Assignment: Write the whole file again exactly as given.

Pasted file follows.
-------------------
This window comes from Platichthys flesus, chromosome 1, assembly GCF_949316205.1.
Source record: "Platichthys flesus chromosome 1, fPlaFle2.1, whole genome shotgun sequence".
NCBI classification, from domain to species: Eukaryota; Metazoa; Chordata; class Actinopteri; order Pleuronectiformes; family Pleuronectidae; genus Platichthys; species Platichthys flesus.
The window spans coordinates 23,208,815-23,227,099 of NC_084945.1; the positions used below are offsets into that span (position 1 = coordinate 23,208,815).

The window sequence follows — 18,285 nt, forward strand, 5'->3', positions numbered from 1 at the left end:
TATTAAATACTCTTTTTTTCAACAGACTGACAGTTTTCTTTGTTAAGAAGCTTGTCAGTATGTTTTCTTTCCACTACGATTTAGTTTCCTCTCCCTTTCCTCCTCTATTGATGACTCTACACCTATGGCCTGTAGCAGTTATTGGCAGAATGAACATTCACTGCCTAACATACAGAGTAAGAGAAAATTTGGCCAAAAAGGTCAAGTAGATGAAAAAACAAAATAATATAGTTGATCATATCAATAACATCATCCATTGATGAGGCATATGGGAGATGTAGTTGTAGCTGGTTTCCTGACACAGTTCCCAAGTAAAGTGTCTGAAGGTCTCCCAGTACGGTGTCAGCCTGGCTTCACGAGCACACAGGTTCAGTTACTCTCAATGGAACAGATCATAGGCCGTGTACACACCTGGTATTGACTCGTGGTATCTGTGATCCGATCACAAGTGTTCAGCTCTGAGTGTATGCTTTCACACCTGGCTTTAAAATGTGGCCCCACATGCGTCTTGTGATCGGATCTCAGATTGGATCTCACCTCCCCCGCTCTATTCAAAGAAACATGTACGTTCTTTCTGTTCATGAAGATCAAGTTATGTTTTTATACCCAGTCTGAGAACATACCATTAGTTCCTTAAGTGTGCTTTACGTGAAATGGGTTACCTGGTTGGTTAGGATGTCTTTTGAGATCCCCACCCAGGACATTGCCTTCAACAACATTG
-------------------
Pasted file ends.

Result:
This window comes from Platichthys flesus, chromosome 1, assembly GCF_949316205.1.
Source record: "Platichthys flesus chromosome 1, fPlaFle2.1, whole genome shotgun sequence".
NCBI classification, from domain to species: Eukaryota; Metazoa; Chordata; class Actinopteri; order Pleuronectiformes; family Pleuronectidae; genus Platichthys; species Platichthys flesus.
The window spans coordinates 23,208,815-23,227,099 of NC_084945.1; the positions used below are offsets into that span (position 1 = coordinate 23,208,815).

The window sequence follows — 18,285 nt, forward strand, 5'->3', positions numbered from 1 at the left end:
TATTAAATACTCTTTTTTTCAACAGACTGACAGTTTTCTTTGTTAAGAAGCTTGTCAGTATGTTTTCTTTCCACTACGATTTAGTTTCCTCTCCCTTTCCTCCTCTATTGATGACTCTACACCTATGGCCTGTAGCAGTTATTGGCAGAATGAACATTCACTGCCTAACATACAGAGTAAGAGAAAATTTGGCCAAAAAGGTCAAGTAGATGAAAAAACAAAATAATATAGTTGATCATATCAATAACATCATCCATTGATGAGGCATATGGGAGATGTAGTTGTAGCTGGTTTCCTGACACAGTTCCCAAGTAAAGTGTCTGAAGGTCTCCCAGTACGGTGTCAGCCTGGCTTCACGAGCACACAGGTTCAGTTACTCTCAATGGAACAGATCATAGGCCGTGTACACACCTGGTATTGACTCGTGGTATCTGTGATCCGATCACAAGTGTTCAGCTCTGAGTGTATGCTTTCACACCTGGCTTTAAAATGTGGCCCCACATGCGTCTTGTGATCGGATCTCAGATTGGATCTCACCTCCCCCGCTCTATTCAAAGAAACATGTACGTTCTTTCTGTTCATGAAGATCAAGTTATGTTTTTATACCCAGTCTGAGAACATACCATTAGTTCCTTAAGTGTGCTTTACGTGAAATGGGTTACCTGGTTGGTTAGGATGTCTTTTGAGATCCCCACCCAGGACATTGCCTTCAACAACATTG